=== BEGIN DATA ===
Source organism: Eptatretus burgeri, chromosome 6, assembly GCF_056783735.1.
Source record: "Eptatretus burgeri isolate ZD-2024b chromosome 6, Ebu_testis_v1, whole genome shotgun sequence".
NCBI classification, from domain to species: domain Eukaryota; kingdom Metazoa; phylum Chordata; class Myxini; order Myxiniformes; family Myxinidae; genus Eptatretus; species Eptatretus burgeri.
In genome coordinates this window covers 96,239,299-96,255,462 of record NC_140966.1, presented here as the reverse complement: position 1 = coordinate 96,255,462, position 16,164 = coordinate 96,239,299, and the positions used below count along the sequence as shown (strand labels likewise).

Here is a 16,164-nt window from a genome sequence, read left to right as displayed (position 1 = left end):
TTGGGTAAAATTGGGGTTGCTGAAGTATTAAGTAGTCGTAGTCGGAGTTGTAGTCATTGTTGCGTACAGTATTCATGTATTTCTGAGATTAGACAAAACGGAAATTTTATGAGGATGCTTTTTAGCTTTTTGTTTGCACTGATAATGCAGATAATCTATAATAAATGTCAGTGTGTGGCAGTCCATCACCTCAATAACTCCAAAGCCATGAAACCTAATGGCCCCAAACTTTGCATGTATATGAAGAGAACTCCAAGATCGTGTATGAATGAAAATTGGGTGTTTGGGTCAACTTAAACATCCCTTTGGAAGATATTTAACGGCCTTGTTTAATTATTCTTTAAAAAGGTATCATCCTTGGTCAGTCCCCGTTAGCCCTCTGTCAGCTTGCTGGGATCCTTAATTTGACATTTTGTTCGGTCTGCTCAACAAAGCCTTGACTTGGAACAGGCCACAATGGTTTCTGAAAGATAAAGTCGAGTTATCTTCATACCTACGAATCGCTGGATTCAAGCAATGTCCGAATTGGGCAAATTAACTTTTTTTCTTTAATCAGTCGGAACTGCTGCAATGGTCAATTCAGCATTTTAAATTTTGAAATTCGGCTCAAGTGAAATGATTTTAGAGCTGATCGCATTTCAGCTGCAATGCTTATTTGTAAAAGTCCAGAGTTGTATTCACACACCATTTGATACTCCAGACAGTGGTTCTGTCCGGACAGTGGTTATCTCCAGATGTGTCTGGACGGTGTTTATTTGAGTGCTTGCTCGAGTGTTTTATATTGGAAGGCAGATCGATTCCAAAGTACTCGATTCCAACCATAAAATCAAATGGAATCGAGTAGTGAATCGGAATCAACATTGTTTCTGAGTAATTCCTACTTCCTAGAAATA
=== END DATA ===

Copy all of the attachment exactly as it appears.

Source organism: Eptatretus burgeri, chromosome 6, assembly GCF_056783735.1.
Source record: "Eptatretus burgeri isolate ZD-2024b chromosome 6, Ebu_testis_v1, whole genome shotgun sequence".
NCBI classification, from domain to species: domain Eukaryota; kingdom Metazoa; phylum Chordata; class Myxini; order Myxiniformes; family Myxinidae; genus Eptatretus; species Eptatretus burgeri.
In genome coordinates this window covers 96,239,299-96,255,462 of record NC_140966.1, presented here as the reverse complement: position 1 = coordinate 96,255,462, position 16,164 = coordinate 96,239,299, and the positions used below count along the sequence as shown (strand labels likewise).

Here is a 16,164-nt window from a genome sequence, read left to right as displayed (position 1 = left end):
TTGGGTAAAATTGGGGTTGCTGAAGTATTAAGTAGTCGTAGTCGGAGTTGTAGTCATTGTTGCGTACAGTATTCATGTATTTCTGAGATTAGACAAAACGGAAATTTTATGAGGATGCTTTTTAGCTTTTTGTTTGCACTGATAATGCAGATAATCTATAATAAATGTCAGTGTGTGGCAGTCCATCACCTCAATAACTCCAAAGCCATGAAACCTAATGGCCCCAAACTTTGCATGTATATGAAGAGAACTCCAAGATCGTGTATGAATGAAAATTGGGTGTTTGGGTCAACTTAAACATCCCTTTGGAAGATATTTAACGGCCTTGTTTAATTATTCTTTAAAAAGGTATCATCCTTGGTCAGTCCCCGTTAGCCCTCTGTCAGCTTGCTGGGATCCTTAATTTGACATTTTGTTCGGTCTGCTCAACAAAGCCTTGACTTGGAACAGGCCACAATGGTTTCTGAAAGATAAAGTCGAGTTATCTTCATACCTACGAATCGCTGGATTCAAGCAATGTCCGAATTGGGCAAATTAACTTTTTTTCTTTAATCAGTCGGAACTGCTGCAATGGTCAATTCAGCATTTTAAATTTTGAAATTCGGCTCAAGTGAAATGATTTTAGAGCTGATCGCATTTCAGCTGCAATGCTTATTTGTAAAAGTCCAGAGTTGTATTCACACACCATTTGATACTCCAGACAGTGGTTCTGTCCGGACAGTGGTTATCTCCAGATGTGTCTGGACGGTGTTTATTTGAGTGCTTGCTCGAGTGTTTTATATTGGAAGGCAGATCGATTCCAAAGTACTCGATTCCAACCATAAAATCAAATGGAATCGAGTAGTGAATCGGAATCAACATTGTTTCTGAGTAATTCCTACTTCCTAGAAATA